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If an employee refuses to work although there is no imminent danger, “the courts have made it clear that those employees don’t have to be paid,” says a human resources expert.
Contractors across the country are dealing with labor issues related to the coronavirus pandemic. Some workers who are receiving unemployment benefits are staying away from work until their assistance runs out, but others are being kept away by a more basic reason: They are afraid of contracting COVID-19 or bringing it home to loved ones.
In cases like this, what can construction managers do to help assure workers that it’s safe to come back to the jobsite?
“The first thing to do basically is have a meeting with the employee,” according to John Martin, shareholder at labor and employment law firm Ogletree Deakins. “And it doesn’t have to be something formal,” he continued; talk with the employee and uncover the real concern.
The answer may be as simple as going over the procedures that are presumably in place, such as face covering requirements, social distancing measures and other measures recommended by the Occupational Safety and Health Administration (OSHA) and the Centers for Disease Control and Prevention, he said.
Ashley Cuttino, also a shareholder at Ogletree Deakins, agreed: Overcommunicate the steps the employer has taken to make the workplace safe, she recommended, “especially if you have a workforce that has been at home.” Employees at home haven’t seen how hard an employer has been working to make an environment safe, she said; “You cannot overcommunicate on this issue.”
And when someone raises a concern, “really listen to what they have to say,” she said; they may have a better idea because they’re the ones actually on the floor.
If an employee still refuses to return, there are a few things for HR practitioners to consider. Among them are three major employment laws: The Occupational Safety and Health Act, the Americans with Disabilities Act (ADA) and the National Labor Relations Act (NLRA).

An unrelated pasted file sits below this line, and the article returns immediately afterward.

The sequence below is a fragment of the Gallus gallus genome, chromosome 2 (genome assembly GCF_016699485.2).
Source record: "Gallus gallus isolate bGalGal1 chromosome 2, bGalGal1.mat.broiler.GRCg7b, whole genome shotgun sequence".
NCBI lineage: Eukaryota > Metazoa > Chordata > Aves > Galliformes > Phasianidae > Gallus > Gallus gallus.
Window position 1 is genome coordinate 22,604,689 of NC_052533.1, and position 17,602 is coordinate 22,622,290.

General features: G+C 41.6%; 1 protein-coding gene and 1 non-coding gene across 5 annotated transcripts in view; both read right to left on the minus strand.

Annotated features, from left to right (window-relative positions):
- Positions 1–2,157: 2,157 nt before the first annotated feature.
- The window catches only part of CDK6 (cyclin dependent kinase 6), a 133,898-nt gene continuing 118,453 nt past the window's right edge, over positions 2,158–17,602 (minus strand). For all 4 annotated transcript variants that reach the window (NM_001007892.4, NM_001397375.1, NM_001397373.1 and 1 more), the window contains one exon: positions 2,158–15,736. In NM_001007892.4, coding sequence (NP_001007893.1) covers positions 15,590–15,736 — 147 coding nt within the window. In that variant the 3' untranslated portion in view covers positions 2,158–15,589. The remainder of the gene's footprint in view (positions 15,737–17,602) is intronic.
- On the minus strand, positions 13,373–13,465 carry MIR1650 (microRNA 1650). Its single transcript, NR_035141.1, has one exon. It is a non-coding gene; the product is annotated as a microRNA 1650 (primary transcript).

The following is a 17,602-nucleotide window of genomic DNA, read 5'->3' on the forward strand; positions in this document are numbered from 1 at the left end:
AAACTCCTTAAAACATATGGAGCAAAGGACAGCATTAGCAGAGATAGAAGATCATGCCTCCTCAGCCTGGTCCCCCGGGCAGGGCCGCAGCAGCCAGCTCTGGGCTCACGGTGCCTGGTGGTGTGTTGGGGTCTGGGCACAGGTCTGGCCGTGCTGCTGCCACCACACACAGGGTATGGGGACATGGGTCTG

It’s worth noting that employees have a right to complain to OSHA about situations involving “imminent danger,” Martin said, but “COVID-19 is not something OSHA is treating as an imminent danger situation,” even in healthcare and retail. From an OSHA perspective, if the employee refuses to work and there is no imminent danger, “the courts have made it clear that those employees don’t have to be paid,” he said. The law does, however, provide job protection for an employee’s refusal to work if certain criteria are met, according to the agency.
And while a fear of contracting COVID-19 alone will not trigger ADA protections, the law may require an accommodation for an individual with a disability. In that case, employers should go through the interactive process as they normally would, Cuttino recommended, considering whether any adjustments would allow the employee to perform the essential functions of their job. And, she said, “one accommodation certainly could be extended unpaid leave.”
Employers may want to note that the NLRA protects employees’ efforts to work together to improve working conditions. This could include a complaint regarding the safety of the entire workforce, Cuttino said.
One common client question, Cuttino said, is whether an employee is eligible for unemployment if he or she ultimately decides not to return to work because of a fear of contracting COVID-19.
“The answer to that is that it somewhat depends on the state,” she said. “It will … be up to the state agency to determine whether [the refusal to work] was justified under the state’s criteria,” Cuttino said, and “some states … are being more restrictive than others.”
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